Sometimes, backup quarterback Tarvaris Jackson just starts laughing in the quarterback meeting room when they watch Russell Wilson in game films.
“You see some things you’ve never seen in a football game,” Jackson said. “Because nobody else can do what Russell can do.”
Wilson had another one of those games on Thursday night, passing for 236 yards and a touchdown in Seattle’s 19-3 win over NFC West rival San Francisco.
On one play, he was almost sacked twice by blitzing cornerback Dontae Johnson, and then somehow slipped out of a tackle by linebacker Chris Borland to buy time to find tight end Tony Moeaki for a 63-yard gain.
Extraordinary. Except that Wilson does it with such regularity, the team now builds his resourcefulness into the game plan.
“It is normal for Russell to make those plays,” coach Pete Carroll said. “It’s not normal for most people, but it’s normal for Russell to find a way. That’s part of our offense. That’s how we play. And he did a fantastic job finding all kinds of space for the receivers to catch the ball.”
Moeaki has only been with the Hawks for a couple weeks, and is still getting used to the way Wilson extends plays with his evasive tactics.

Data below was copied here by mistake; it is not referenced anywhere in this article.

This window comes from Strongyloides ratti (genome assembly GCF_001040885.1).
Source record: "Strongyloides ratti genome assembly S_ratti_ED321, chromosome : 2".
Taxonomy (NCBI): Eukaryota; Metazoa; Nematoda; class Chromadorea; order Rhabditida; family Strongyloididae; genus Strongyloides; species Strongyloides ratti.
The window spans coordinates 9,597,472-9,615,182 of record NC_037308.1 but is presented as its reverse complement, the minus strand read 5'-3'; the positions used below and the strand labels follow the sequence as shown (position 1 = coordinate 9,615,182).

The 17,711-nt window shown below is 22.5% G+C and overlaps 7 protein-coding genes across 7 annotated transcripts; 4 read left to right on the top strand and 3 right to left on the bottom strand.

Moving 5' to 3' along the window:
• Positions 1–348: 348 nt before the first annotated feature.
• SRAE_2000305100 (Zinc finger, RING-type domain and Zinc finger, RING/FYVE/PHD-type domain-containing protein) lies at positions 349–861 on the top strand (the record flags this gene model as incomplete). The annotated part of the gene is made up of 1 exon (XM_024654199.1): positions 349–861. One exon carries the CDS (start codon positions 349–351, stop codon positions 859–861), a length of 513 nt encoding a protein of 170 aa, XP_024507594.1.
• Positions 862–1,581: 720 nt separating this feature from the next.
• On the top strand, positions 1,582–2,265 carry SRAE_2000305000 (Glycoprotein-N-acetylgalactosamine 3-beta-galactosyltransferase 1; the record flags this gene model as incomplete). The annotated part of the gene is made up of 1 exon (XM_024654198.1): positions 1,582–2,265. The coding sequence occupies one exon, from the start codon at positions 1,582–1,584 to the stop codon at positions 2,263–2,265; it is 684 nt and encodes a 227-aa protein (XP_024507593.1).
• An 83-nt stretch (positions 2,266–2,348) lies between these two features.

“The play is never dead with that guy,” Moeaki said. “He’s just unbelievable. I’ll go up to him once and a while and ask him: What the heck was that? It’s awesome playing with him.”
Wilson touted the efforts of Moeaki and the other receivers. “The guys just keep playing so hard for me and working to get open,” he said.
“I thought we were pretty much lights out in terms of our energy and how tough we were,” Wilson said. “I thought we could have been a little better in some of those drives, especially once we got in the red zone. We’ve got to focus and keep growing and building. But the things we did tonight were pretty special.”
Wilson’s rushing and scrambling helps it become special because it pressures the defense from sideline to sideline.
“We laugh at some of the defensive linemen on the film when you see them trying to chase Russell and getting worn out,” Jackson said. “The play breaks down and he starts running around and they’re all flailing at him.”
Jackson said an important factor in Wilson’s game is the ability to avoid taking big hits and getting hurt.
“He’s great at extending the play,” 49ers safety Eric Reid said. “You think you’ve got him where you want him, and he spins outside the pocket, buying time, and then scrambles for a gain instead of getting sacked for a loss. Give him credit for making the most of a bad situation and extending his plays.”